By Franck Pachot
We (DBAs) look at this NoSQL hype with a large smile. We know how powerful are SQL databases and we can’t imagine processing data seriously without it. And the technologies that come with NoSQL brings back the problem that we have solved with SQL databases. But can’t we ignore what is currently going on. Behind the Big Data buzzwords there are real requirements. And if we refuse to listen to them, we will not have the opportunity to show what SQL database can do for it. And the benefit of 30 years of structured data and ACID transactions will be lost.
This picture comes from last week Swiss BI Day in Geneva where Rick van der Lans presented ‘The Battle for Data’. The speech was addressed to BI teams and presented how traditional datawarehouses have evolved to analyze big data.
Yes, today business decisions are made on analyzing huge amount of information coming from social networks, e-mails, sensors, etc. We need databases to do those analytics. Traditional databases (RDBMS) or new analytic technologies, NoSQL, Hadoop, etc.
And the message was: don’t ask the DBA if we have to abandon SQL databases… in the same way as you don’t ask to turkeys what to eat for Christmas…
So my message is:
If you think that, as a DBA who has large experience on data, and who knows technologies that are reliable for that, and who have seen in the past the technologies that are more flexible but finally made data inconsistent and unsecured, then don’t be seen as the turkey.
Listen to the requirements and show that you can really give an objective opinion about it.
Be prepared to learn, use, and teach all the analytical features of current RDBMS (Oracle has Analytic functions, Parallel Query, Bitmap Indexes, In-Memory option, Data Mining options, etc). If you don’t know them you can’t ask BI team to use your database instead of looking for something else.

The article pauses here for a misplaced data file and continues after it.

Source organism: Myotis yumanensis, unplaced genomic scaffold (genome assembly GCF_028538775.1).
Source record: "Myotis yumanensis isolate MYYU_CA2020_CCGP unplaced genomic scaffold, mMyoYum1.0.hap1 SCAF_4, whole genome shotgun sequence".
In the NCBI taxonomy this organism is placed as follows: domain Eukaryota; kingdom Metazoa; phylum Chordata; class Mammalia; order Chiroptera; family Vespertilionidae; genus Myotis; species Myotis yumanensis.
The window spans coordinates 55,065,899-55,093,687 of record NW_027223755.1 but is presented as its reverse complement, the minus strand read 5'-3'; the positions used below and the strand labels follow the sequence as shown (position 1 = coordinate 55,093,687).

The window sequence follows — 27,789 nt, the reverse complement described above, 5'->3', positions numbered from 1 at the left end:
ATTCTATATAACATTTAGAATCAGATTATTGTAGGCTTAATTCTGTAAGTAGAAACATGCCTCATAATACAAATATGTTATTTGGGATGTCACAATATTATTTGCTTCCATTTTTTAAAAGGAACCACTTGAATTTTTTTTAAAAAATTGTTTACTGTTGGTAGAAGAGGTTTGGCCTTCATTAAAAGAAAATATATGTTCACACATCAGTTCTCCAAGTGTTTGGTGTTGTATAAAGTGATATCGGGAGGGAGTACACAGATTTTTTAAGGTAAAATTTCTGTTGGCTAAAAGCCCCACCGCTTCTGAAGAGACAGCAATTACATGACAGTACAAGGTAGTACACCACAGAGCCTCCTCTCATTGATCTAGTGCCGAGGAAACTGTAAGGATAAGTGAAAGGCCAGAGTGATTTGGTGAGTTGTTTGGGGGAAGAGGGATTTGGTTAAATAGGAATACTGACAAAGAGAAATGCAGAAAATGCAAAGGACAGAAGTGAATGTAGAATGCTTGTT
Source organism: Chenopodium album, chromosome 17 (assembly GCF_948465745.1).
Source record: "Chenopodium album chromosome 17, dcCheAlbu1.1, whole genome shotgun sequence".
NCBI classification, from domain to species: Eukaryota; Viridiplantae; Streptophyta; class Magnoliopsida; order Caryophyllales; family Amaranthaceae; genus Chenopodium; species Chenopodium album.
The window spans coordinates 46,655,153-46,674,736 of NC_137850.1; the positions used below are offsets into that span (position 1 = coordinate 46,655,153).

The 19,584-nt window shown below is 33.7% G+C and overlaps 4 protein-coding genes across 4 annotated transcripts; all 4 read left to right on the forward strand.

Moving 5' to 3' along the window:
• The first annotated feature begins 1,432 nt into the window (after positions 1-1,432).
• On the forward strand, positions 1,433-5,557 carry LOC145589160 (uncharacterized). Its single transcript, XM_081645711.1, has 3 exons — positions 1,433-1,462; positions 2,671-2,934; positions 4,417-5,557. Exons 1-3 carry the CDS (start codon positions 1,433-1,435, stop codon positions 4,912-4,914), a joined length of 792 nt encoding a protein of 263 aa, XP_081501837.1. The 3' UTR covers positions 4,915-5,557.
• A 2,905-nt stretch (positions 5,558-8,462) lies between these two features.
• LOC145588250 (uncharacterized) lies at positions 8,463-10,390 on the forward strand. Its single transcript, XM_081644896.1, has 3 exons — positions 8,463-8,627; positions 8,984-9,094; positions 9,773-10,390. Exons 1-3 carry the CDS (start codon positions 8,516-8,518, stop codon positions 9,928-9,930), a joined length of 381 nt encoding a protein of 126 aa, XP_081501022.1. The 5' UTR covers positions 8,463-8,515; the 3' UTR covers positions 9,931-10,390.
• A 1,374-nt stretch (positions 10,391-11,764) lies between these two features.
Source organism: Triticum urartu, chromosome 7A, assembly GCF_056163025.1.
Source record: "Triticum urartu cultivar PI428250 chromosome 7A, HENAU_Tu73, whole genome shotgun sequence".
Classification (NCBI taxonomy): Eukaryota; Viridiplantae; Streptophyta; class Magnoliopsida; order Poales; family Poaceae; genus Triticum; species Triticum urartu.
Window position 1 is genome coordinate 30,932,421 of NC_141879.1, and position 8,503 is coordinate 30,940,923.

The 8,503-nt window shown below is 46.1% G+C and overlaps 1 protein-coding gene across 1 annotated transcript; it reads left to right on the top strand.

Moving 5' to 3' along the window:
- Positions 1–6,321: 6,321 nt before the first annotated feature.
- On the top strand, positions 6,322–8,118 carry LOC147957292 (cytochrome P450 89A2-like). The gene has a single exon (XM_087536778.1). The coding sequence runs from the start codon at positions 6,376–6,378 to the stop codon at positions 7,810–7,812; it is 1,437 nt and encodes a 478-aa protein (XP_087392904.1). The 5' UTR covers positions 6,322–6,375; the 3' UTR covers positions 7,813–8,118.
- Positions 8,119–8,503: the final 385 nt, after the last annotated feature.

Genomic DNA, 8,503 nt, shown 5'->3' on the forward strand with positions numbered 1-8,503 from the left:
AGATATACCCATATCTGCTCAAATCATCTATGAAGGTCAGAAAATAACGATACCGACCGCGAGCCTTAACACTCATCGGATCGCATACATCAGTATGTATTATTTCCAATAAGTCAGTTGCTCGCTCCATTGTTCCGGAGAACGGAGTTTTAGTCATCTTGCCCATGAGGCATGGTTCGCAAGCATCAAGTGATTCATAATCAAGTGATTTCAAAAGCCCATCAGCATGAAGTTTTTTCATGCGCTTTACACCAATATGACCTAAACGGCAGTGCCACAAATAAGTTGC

Today we have lot of CPU cores in our servers and we need to use more than one process to handle big data.
Using all CPU in the server or from several servers in a cluster is not new at all. I’ve written previously Oracle Parallel Query: Did you use MapReduce for years without knowing it? where I show Parallel Query execution plans already available in Oracle 7.
It has evolved a lot, but is still not very used. Ok, the ‘g’ in ’10g’ and ’11g’ was marketing. We’re not doing grid. We don’t have 1000 nodes in our RAC. But we have dozens of cores. Don’t run analytic workloads on only one thread.
SQL is an old language coming from 30 years ago where we tried to speak English to computer. Yes that’s right, the syntax looks old.
But SQL is still the most powerful declarative language where you describe the result you want and let the engine find out the best way to get it.
And it has evolved. Look at http://modern-sql.com/ to see how SQL has evolved since SQL-92 and use the latest features.
Don’t be the DBA that consider only OLTP requirements. BI has different needs: large volume, large TEMP, large UNDO, large PGA, different dev-test-preprod-prod cycle, lot of DDL to load in bulk, etc. And if you ignore those differences between OLTP and BI, then the BI team will go to other technologies. They will go to NoSQL and because you ignore them, nobody will manage the NoSQL infrastructure. Or they will go to SQL database that you don’t even know yet. Look at the slide here. This is a list of SQL databases that can handle analytic requirements – according to BI guys. Look carefully. Do you see the RDBMS you are working on?